As time went on Quentin Collins found living at Collinwood more and more difficult. He was unable to forget his love for Daphne, though both she and Gerard were finally at peace. And he was afraid to love again  afraid that his own secret would be discovered. For, as long as Charles Delaware Tate's portrait existed, Quentin would not age. And he well knew that if he destroyed the picture, he would suffer the awful curse of the werewolf.

Finally, he left the town of Collinsport to roam the world  Athens, Alexandria, India ... always hunting some solution for his existence. And with each country, he became more and more withdrawn. He became more aware that he could never become close to another human being.

Often he was tempted to return to Collinwood, destroy the portrait and kill himself before the full moon could cause him to change into the wolf man. But some slight hope stopped him from doing that. For, at the beginning of his travels, he had heard rumors that there existed a man  a man with a wooden hand and miraculous powers. A man who had transcended time  a Count Petofi. And so Quentin kept on, looking for the Count, knowing that if he could find him again perhaps the Count could take pity on him and help him find peace at last.

Maggie Evans, who left Collinwood with Phillip [sic] returned a year later a divorced woman. She moved into her father's cottage and began working at Wyndcliff, the private sanitarium. There she remet her former fiancee, Joe Haskell. With her help, Joe managed to regain his sanity. He left the sanitarium with no memory of Angelique and the circumstances which had caused him to lose his mind. Joe and Maggie married. He returned to the Collins' fishing fleet. They lived happily in Collinsport.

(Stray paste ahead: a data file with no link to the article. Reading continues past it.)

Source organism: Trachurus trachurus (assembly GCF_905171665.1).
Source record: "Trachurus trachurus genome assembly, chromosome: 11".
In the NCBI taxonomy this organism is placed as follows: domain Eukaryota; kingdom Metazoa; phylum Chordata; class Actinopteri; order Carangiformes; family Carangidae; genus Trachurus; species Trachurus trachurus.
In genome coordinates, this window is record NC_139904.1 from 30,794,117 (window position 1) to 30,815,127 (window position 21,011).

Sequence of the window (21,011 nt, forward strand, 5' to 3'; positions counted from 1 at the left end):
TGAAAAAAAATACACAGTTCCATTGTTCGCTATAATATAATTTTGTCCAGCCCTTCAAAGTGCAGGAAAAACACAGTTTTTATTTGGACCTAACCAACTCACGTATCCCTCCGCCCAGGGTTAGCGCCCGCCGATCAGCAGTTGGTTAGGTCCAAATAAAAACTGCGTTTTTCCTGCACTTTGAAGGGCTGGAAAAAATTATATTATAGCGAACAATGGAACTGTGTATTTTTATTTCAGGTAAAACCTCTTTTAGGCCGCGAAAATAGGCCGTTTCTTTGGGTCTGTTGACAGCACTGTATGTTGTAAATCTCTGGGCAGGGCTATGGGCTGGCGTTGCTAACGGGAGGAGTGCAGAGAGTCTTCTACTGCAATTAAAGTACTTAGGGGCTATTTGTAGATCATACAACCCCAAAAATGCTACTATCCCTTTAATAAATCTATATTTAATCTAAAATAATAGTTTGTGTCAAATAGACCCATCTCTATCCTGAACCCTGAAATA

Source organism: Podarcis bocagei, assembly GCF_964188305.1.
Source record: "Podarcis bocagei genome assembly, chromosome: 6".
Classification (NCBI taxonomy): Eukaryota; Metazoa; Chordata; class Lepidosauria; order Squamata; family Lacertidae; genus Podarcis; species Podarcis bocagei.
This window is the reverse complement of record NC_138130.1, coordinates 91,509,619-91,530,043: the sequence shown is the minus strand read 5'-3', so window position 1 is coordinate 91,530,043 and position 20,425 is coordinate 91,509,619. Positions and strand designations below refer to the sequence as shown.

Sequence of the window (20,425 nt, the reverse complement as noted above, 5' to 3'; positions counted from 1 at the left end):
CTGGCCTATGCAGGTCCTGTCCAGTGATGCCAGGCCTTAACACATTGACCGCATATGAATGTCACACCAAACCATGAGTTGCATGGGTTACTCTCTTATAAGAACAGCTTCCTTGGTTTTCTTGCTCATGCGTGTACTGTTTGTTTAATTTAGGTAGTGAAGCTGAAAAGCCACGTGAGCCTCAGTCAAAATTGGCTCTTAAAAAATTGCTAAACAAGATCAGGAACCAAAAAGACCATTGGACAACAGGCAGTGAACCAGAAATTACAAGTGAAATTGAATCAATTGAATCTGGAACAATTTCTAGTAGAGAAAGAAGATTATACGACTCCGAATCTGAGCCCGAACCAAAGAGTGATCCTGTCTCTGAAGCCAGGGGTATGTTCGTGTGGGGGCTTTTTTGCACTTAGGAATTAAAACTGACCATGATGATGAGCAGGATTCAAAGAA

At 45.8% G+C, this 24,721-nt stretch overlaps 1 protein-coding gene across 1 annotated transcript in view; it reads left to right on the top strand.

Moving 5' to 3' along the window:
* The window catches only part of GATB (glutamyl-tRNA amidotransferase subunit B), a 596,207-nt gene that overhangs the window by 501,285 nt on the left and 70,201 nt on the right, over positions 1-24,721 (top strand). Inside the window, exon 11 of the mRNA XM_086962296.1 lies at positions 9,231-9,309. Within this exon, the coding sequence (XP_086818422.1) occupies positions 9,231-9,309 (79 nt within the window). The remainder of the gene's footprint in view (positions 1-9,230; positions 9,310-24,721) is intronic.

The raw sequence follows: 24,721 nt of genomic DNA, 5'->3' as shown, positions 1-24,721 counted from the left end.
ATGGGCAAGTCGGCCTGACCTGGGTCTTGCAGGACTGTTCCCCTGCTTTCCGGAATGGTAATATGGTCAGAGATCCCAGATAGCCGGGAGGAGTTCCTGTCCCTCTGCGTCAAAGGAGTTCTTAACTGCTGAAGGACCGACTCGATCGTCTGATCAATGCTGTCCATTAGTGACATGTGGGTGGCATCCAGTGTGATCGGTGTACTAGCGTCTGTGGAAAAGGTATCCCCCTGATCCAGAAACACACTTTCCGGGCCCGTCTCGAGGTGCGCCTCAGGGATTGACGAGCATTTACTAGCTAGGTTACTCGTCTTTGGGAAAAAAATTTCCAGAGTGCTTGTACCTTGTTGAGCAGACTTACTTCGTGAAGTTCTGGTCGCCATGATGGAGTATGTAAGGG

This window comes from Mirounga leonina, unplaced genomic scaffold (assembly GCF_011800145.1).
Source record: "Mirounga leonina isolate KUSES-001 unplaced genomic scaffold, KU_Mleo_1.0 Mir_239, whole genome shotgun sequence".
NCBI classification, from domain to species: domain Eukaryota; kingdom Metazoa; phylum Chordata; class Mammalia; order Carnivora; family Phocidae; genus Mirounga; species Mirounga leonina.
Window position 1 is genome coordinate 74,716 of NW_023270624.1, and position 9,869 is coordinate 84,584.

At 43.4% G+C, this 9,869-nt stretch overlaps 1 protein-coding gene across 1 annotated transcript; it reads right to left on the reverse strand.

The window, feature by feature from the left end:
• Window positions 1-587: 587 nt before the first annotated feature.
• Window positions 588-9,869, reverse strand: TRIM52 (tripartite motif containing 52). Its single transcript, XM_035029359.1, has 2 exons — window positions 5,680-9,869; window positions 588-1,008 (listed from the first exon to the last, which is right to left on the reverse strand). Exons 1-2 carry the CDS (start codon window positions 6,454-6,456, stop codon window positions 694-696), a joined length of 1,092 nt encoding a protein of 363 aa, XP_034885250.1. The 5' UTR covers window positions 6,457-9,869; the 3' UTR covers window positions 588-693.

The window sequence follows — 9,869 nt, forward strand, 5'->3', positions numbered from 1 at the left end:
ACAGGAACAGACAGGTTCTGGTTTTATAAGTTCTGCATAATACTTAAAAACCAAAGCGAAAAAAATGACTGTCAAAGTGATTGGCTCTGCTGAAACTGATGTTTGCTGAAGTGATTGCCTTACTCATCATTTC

But Chris Jennings and Sabrina Stuart did not have Maggie and Joe's luck. For they found they could not run from the curse that afflicted him. Though they had a few days of happiness when they left Collinsport they were both aware that time was their enemy. For soon the moon would be full and Chris would become the werewolf again. They constructed a cell to lock him in. But when he became the wolf man, he broke out of it and killed Sabrina. Her brother found her body that same night. The following morning, Chris returned to their home. When he discovered what he had done, he committed suicide.

Barnabas was deeply affected by Chris's death. He and Julia Hoffman had tried desperately to help Chris. Barnabas identified with him very much. He began to feel that it was only a matter of time until he too would become a victim of his curse. When he learned from Angelique that Roger had discovered his secret, his depression deepened. Again, Barnabas felt that he had brought new tragedy to those he loved at Collinwood. He knew that his vampirism would be discovered.

Julia and Willie Loomis decided they must get Barnabas to leave Collinsport. They were both willing to sacrifice their lives and travel with him. He finally agreed to go, but just before they were to start, Barnabas became very ill. Julia was astonished. She knew that Barnabas could not, because of his vampirism, have human ailments. Yet the mysterious fever so ravaged him that Julia feared for his very existence.